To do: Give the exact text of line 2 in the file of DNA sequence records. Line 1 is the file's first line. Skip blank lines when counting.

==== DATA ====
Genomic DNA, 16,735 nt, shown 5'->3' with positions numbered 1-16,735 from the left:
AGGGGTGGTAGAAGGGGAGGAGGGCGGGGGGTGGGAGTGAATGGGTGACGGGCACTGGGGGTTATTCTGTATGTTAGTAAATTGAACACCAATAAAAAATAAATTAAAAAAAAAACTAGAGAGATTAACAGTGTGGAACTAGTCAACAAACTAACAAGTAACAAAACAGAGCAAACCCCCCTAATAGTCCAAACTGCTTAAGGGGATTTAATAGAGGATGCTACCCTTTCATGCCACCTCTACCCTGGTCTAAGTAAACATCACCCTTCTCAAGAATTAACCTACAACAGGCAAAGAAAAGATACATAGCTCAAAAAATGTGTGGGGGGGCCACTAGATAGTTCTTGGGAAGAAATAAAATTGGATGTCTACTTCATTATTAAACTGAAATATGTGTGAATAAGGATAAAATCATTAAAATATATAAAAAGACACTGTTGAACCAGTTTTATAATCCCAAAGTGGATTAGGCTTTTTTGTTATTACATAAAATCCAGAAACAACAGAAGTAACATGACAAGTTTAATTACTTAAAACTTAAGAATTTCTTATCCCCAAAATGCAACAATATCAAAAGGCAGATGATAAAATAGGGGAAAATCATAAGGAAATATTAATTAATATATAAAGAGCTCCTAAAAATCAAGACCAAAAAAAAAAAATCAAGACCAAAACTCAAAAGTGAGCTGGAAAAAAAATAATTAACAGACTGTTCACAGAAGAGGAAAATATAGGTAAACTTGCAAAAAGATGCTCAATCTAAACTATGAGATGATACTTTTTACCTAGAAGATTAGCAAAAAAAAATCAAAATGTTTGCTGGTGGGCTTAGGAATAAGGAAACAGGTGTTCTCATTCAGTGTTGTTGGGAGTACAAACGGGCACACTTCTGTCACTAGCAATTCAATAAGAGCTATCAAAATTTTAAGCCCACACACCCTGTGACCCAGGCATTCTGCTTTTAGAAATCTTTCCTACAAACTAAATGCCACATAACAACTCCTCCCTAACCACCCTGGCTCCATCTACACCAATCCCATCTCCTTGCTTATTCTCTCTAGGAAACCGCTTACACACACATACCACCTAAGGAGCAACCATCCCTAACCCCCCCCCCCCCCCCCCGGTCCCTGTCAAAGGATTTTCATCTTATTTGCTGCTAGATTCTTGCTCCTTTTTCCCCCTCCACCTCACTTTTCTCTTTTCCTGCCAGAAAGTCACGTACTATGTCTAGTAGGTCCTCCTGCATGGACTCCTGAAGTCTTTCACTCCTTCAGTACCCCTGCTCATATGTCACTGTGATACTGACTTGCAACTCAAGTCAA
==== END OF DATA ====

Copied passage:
AGGGGTGGTAGAAGGGGAGGAGGGCGGGGGGTGGGAGTGAATGGGTGACGGGCACTGGGGGTTATTCTGTATGTTAGTAAATTGAACACCAATAAAAAATAAATTAAAAAAAAAACTAGAGAGATTAACAGTGTGGAACTAGTCAACAAACTAACAAGTAACAAAACAGAGCAAACCCCCCTAATAGTCCAAACTGCTTAAGGGGATTTAATAGAGGATGCTACCCTTTCATGCCACCTCTACCCTGGTCTAAGTAAACATCACCCTTCTCAAGAATTAACCTACAACAGGCAAAGAAAAGATACATAGCTCAAAAAATGTGTGGGGGGGCCACTAGATAGTTCTTGGGAAGAAATAAAATTGGATGTCTACTTCATTATTAAACTGAAATATGTGTGAATAAGGATAAAATCATTAAAATATATAAAAAGACACTGTTGAACCAGTTTTATAATCCCAAAGTGGATTAGGCTTTTTTGTTATTACATAAAATCCAGAAACAACAGAAGTAACATGACAAGTTTAATTACTTAAAACTTAAGAATTTCTTATCCCCAAAATGCAACAATATCAAAAGGCAGATGATAAAATAGGGGAAAATCATAAGGAAATATTAATTAATATATAAAGAGCTCCTAAAAATCAAGACCAAAAAAAAAAAATCAAGACCAAAACTCAAAAGTGAGCTGGAAAAAAAATAATTAACAGACTGTTCACAGAAGAGGAAAATATAGGTAAACTTGCAAAAAGATGCTCAATCTAAACTATGAGATGATACTTTTTACCTAGAAGATTAGCAAAAAAAAATCAAAATGTTTGCTGGTGGGCTTAGGAATAAGGAAACAGGTGTTCTCATTCAGTGTTGTTGGGAGTACAAACGGGCACACTTCTGTCACTAGCAATTCAATAAGAGCTATCAAAATTTTAAGCCCACACACCCTGTGACCCAGGCATTCTGCTTTTAGAAATCTTTCCTACAAACTAAATGCCACATAACAACTCCTCCCTAACCACCCTGGCTCCATCTACACCAATCCCATCTCCTTGCTTATTCTCTCTAGGAAACCGCTTACACACACATACCACCTAAGGAGCAACCATCCCTAACCCCCCCCCCCCCCCCCCGGTCCCTGTCAAAGGATTTTCATCTTATTTGCTGCTAGATTCTTGCTCCTTTTTCCCCCTCCACCTCACTTTTCTCTTTTCCTGCCAGAAAGTCACGTACTATGTCTAGTAGGTCCTCCTGCATGGACTCCTGAAGTCTTTCACTCCTTCAGTACCCCTGCTCATATGTCACTGTGATACTGACTTGCAACTCAAGTCAA